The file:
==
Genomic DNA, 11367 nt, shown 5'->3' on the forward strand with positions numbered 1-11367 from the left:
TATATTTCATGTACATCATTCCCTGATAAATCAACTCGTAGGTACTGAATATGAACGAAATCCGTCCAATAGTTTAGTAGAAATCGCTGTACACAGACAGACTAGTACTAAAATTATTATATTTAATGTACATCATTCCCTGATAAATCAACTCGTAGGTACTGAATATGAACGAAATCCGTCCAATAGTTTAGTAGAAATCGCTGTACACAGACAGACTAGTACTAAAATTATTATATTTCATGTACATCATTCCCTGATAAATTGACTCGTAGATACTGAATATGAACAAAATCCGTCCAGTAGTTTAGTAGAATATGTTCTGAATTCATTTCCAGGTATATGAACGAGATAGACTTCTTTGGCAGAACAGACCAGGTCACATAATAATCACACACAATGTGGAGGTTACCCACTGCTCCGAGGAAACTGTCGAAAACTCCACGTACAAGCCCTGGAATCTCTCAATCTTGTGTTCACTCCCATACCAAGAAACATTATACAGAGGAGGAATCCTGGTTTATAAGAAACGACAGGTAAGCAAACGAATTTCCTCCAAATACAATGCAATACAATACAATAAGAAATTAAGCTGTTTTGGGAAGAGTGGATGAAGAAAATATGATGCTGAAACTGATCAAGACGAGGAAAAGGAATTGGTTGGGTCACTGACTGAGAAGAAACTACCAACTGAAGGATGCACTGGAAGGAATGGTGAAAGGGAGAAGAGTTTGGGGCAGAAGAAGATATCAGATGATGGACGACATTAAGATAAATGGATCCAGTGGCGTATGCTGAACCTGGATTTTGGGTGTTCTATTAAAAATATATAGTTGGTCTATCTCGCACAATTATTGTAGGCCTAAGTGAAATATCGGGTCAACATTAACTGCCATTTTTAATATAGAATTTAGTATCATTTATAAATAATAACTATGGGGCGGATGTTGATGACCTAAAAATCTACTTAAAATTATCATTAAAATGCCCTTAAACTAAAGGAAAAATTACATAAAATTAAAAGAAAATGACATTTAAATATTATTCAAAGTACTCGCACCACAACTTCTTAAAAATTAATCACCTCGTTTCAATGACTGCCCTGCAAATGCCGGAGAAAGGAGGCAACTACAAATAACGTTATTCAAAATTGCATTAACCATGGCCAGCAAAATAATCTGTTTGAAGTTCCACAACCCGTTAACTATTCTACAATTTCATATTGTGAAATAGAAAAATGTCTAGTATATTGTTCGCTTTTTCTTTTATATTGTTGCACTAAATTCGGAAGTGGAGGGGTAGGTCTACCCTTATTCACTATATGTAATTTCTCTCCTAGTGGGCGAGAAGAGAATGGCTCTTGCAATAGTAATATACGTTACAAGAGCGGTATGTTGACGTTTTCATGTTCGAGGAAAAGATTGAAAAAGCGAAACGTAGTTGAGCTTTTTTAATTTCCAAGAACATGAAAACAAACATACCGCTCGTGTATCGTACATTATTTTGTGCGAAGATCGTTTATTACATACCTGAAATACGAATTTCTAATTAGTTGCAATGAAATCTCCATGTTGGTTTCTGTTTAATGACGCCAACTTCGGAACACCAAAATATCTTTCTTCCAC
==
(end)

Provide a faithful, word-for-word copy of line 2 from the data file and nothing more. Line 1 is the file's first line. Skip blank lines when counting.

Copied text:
TATATTTCATGTACATCATTCCCTGATAAATCAACTCGTAGGTACTGAATATGAACGAAATCCGTCCAATAGTTTAGTAGAAATCGCTGTACACAGACAGACTAGTACTAAAATTATTATATTTAATGTACATCATTCCCTGATAAATCAACTCGTAGGTACTGAATATGAACGAAATCCGTCCAATAGTTTAGTAGAAATCGCTGTACACAGACAGACTAGTACTAAAATTATTATATTTCATGTACATCATTCCCTGATAAATTGACTCGTAGATACTGAATATGAACAAAATCCGTCCAGTAGTTTAGTAGAATATGTTCTGAATTCATTTCCAGGTATATGAACGAGATAGACTTCTTTGGCAGAACAGACCAGGTCACATAATAATCACACACAATGTGGAGGTTACCCACTGCTCCGAGGAAACTGTCGAAAACTCCACGTACAAGCCCTGGAATCTCTCAATCTTGTGTTCACTCCCATACCAAGAAACATTATACAGAGGAGGAATCCTGGTTTATAAGAAACGACAGGTAAGCAAACGAATTTCCTCCAAATACAATGCAATACAATACAATAAGAAATTAAGCTGTTTTGGGAAGAGTGGATGAAGAAAATATGATGCTGAAACTGATCAAGACGAGGAAAAGGAATTGGTTGGGTCACTGACTGAGAAGAAACTACCAACTGAAGGATGCACTGGAAGGAATGGTGAAAGGGAGAAGAGTTTGGGGCAGAAGAAGATATCAGATGATGGACGACATTAAGATAAATGGATCCAGTGGCGTATGCTGAACCTGGATTTTGGGTGTTCTATTAAAAATATATAGTTGGTCTATCTCGCACAATTATTGTAGGCCTAAGTGAAATATCGGGTCAACATTAACTGCCATTTTTAATATAGAATTTAGTATCATTTATAAATAATAACTATGGGGCGGATGTTGATGACCTAAAAATCTACTTAAAATTATCATTAAAATGCCCTTAAACTAAAGGAAAAATTACATAAAATTAAAAGAAAATGACATTTAAATATTATTCAAAGTACTCGCACCACAACTTCTTAAAAATTAATCACCTCGTTTCAATGACTGCCCTGCAAATGCCGGAGAAAGGAGGCAACTACAAATAACGTTATTCAAAATTGCATTAACCATGGCCAGCAAAATAATCTGTTTGAAGTTCCACAACCCGTTAACTATTCTACAATTTCATATTGTGAAATAGAAAAATGTCTAGTATATTGTTCGCTTTTTCTTTTATATTGTTGCACTAAATTCGGAAGTGGAGGGGTAGGTCTACCCTTATTCACTATATGTAATTTCTCTCCTAGTGGGCGAGAAGAGAATGGCTCTTGCAATAGTAATATACGTTACAAGAGCGGTATGTTGACGTTTTCATGTTCGAGGAAAAGATTGAAAAAGCGAAACGTAGTTGAGCTTTTTTAATTTCCAAGAACATGAAAACAAACATACCGCTCGTGTATCGTACATTATTTTGTGCGAAGATCGTTTATTACATACCTGAAATACGAATTTCTAATTAGTTGCAATGAAATCTCCATGTTGGTTTCTGTTTAATGACGCCAACTTCGGAACACCAAAATATCTTTCTTCCAC